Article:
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People-First Language: The Missing Page In Your Stylebook?

by | May 18, 2010 | Plain Language Writing Courses, Writing Matters Blog | 4 comments

Today, I was an invited speaker at the National Association of Government Communicators’ annual Communications School conference in Bethesda, Maryland. Before my session, I attended a wonderful presentation: “A Market You Can’t Miss: People with Disabilities” by Juliette Rizzo (Director, Exhibits and Agency-wide Outreach, U.S. Department of Education) and Valerie Suber (Public Information Director, Georgia Council on Developmental Disabilities). Valerie distributed a handout on People-First Language, “a way of communicating that reflects respect for people with disabilities by choosing words that portray them accurately.”

Though I wasn’t able to find Valerie’s handout at her Georgia Council on Developmental Disabilities site, I did find an excellent guide, which presents many of the same concepts, at the Arc of Washington State site. This handout, The Missing Page In Your Stylebook: People-First Language, offers tips for reporting on people with disabilities, such as:

  • “Do not define individuals by their disabilities. Put People First, not their disability.”
  • Do not portray successful people with disabilities as superhuman. This raises false expectations that all people with disabilities should be high achievers.”
  • Do not sensationalize a disability by using such language as ‘afflicted with, ‘crippled,’ ‘suffers from,’ ‘confined to a wheelchair,’ ‘wheelchair-bound,’ etc.”

The handout also offers a list of People-First Language Preferred Expressions:

Say/Write … Instead of …
Has paraplegia Paraplegic
Child with autism Autistic
Adult with Down Syndrome      Mongoloid
 Non-disabled Normal
 Nonverbal Mute
 Person who has …  Suffers from …

I am eager to learn how you and your organization strive to use People-First Language. Let me know or post a comment here.

— Leslie O’Flahavan

Tags: Grammar and usage, Plain language, Style guides


  1. Excellent resource, thanks – it’s always a challenge to change people’s language around illness and disability. I worked for an AIDS service organization in the early ’90’s when ‘victim’ was commonly used to describe a person with AIDS or HIV. We had many briefings with media and spokespeople not to use the ‘v’ word – it mostly stuck!
    Currently we’re facing new legislation in Ontario that requires service workers to have sensitivity training for people with disabilities. R

  2. Posted on behalf of Lisa Danielson of http://www.deborahsplace.org/
    Hi Leslie,
    I enjoyed reading your May 18 post about “Person First” language. My organization works to break the cycle of homelessness for women in Chicago, and we are constantly trying to reinforce that homelessness is an experience and not a defining characteristic of our participants. Thus, we impact “women who are homeless” or “women who have experienced homelessness”, rather than “homeless women”!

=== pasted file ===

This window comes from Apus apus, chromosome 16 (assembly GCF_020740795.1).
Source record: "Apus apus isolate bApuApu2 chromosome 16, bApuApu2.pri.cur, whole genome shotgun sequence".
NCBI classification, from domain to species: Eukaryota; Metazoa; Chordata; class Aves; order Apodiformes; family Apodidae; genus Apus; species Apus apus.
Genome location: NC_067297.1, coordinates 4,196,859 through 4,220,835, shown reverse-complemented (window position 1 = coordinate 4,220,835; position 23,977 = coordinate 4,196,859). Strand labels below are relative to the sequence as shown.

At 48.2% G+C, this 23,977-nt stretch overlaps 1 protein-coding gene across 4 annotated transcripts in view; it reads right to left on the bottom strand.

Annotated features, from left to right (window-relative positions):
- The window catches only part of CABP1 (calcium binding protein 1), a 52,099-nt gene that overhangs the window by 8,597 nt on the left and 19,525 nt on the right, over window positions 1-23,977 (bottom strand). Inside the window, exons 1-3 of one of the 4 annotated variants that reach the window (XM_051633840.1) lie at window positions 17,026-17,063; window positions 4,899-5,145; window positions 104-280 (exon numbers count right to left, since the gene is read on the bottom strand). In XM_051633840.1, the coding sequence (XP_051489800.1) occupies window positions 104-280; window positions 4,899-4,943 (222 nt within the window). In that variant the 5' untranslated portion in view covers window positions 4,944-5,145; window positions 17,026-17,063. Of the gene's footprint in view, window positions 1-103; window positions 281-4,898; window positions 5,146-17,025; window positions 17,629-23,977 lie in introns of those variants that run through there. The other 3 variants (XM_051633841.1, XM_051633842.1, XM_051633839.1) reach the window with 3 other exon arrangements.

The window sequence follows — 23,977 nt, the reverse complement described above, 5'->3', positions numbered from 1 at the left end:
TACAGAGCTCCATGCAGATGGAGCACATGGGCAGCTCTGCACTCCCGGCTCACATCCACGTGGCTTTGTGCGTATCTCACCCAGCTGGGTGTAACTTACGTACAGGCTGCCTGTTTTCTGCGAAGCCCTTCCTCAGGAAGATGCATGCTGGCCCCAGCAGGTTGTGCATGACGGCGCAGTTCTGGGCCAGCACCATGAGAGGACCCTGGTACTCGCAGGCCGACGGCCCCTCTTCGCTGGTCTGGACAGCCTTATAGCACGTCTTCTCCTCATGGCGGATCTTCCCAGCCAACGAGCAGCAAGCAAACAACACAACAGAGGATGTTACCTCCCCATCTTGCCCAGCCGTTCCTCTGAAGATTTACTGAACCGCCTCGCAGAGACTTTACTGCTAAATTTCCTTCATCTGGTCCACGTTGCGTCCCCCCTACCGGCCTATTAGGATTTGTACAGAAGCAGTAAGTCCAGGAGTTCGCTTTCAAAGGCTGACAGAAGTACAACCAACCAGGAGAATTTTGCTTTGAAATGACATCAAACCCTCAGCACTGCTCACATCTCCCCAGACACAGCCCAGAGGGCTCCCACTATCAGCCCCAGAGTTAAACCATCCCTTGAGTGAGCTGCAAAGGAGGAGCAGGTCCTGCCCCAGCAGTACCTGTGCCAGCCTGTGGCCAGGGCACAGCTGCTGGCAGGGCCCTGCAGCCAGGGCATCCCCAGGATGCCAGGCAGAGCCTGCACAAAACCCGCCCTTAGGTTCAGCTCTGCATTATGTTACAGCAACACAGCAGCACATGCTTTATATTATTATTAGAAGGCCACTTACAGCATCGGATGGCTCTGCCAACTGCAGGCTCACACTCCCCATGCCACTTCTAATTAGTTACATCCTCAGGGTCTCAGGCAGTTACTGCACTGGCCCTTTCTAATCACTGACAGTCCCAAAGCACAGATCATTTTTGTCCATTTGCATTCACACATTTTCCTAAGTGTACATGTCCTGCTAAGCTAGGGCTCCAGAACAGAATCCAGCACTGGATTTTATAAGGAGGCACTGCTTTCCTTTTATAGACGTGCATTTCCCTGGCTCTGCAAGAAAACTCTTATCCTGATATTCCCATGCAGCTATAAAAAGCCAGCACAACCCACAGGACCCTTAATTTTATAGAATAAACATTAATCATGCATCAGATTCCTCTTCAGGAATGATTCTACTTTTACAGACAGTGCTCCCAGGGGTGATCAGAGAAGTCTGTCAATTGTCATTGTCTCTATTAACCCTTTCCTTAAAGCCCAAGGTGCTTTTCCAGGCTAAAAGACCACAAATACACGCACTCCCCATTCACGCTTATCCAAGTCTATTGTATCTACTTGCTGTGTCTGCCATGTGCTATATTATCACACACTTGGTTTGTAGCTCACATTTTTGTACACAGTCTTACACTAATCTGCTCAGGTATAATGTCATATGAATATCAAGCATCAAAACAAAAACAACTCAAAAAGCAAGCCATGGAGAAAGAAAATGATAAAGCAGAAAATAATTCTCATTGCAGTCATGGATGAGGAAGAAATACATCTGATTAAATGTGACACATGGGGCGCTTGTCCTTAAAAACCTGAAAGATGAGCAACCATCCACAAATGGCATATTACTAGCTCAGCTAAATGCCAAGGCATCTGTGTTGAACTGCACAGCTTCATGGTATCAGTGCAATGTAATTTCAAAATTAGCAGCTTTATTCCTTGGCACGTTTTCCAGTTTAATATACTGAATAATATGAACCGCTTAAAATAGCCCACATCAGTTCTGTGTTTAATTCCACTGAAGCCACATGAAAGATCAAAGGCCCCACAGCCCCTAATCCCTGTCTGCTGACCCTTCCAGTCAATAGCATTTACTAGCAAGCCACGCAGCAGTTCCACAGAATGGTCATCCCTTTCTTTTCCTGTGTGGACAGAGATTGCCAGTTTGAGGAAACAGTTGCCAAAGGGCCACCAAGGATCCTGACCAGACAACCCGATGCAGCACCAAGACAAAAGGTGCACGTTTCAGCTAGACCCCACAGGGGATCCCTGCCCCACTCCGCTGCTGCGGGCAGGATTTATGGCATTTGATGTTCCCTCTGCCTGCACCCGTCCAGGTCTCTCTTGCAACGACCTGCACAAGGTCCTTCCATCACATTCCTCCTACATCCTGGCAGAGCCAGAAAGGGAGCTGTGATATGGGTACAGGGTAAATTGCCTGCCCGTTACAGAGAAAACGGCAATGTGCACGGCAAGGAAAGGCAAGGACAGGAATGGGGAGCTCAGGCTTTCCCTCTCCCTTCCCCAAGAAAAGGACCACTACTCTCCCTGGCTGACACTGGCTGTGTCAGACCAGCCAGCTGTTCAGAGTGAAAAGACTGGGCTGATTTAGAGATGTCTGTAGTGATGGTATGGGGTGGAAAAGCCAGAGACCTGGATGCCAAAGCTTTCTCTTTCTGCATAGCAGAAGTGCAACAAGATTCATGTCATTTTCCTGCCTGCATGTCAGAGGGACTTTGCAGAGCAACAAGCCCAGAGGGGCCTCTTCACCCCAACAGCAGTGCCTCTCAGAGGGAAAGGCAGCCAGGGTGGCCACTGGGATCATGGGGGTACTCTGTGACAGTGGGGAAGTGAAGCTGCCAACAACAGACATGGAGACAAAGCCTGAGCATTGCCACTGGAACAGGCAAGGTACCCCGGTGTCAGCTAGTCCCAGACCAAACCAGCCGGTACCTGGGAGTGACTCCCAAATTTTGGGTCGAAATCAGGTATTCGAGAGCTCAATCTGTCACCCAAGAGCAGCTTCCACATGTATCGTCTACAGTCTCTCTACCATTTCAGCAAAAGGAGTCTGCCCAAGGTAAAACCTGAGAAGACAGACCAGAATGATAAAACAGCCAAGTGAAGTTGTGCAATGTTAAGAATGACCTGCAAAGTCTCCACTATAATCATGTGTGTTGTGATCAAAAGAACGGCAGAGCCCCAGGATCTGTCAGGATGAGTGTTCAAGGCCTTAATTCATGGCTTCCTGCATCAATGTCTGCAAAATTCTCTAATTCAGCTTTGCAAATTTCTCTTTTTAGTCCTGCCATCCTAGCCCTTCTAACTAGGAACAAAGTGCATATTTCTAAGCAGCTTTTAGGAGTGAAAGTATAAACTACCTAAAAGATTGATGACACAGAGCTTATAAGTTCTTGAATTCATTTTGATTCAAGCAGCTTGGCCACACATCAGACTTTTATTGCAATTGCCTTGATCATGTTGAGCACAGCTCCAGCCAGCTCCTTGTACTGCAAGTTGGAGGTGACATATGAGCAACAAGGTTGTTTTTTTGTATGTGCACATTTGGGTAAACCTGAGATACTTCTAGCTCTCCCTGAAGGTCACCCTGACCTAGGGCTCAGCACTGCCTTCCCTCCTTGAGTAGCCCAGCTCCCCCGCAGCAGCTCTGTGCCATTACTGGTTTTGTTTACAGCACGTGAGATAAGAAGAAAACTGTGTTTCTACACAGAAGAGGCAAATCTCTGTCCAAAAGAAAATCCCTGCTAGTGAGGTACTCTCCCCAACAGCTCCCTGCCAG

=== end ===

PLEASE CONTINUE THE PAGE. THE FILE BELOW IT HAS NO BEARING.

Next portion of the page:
Thank you for promoting this important concept in your blog.

  3. Posted — with per mission — on behalf of Bonnie Wahiba:
    Please stop calling my daughter’s birth mother her “real” mother. (What does that make me?) Also, my daughter is a person first; being adopted is incidental. So she shouldn’t be called “my adopted daughter” but rather my daughter who is adopted. Better yet, don’t even mention she is adopted. That’s her story. Most egregious is when the parents of birth children and an adopted child are described as having three children and an adopted child. Lots of this happens in well-regarded media.

  4. Posted — with permission — on behalf of Ellen Wilson Fielding
    While I think the underlying point is fine, some of the list of preferable terms for people with disabilities I have problems with. “Nonverbal” is one, since “verbal” usually introduces that confusing “are we talking about writing or speaking?” issue. Something like non-speaking or non-talking would be simpler and clearer.
    Also, except perhaps when making a series of comparisons between those with certain disabilities and those without, using “non-disabled” for someone without the disabilities in question seems kind of bizarre and even Orwellian. I understand the distaste for being called by implication “abnormal,” but the “non-disabled” solution seems to define human abilities in terms of disabilities. We do in fact judge disabilities in relation to a human norm. We don’t call humans who can’t fly “disabled,” because it is not normal (statistically) for human beings to fly. Maybe there is a term besides “normal” that seems to carry less baggage or applies in a more narrow way (since we often use “not normal” to refer to mental disorders, for example), but I’d shy from merely taking a word that describes a disability and then sticking a “dis” or “un” in front of it routinely as a solution.

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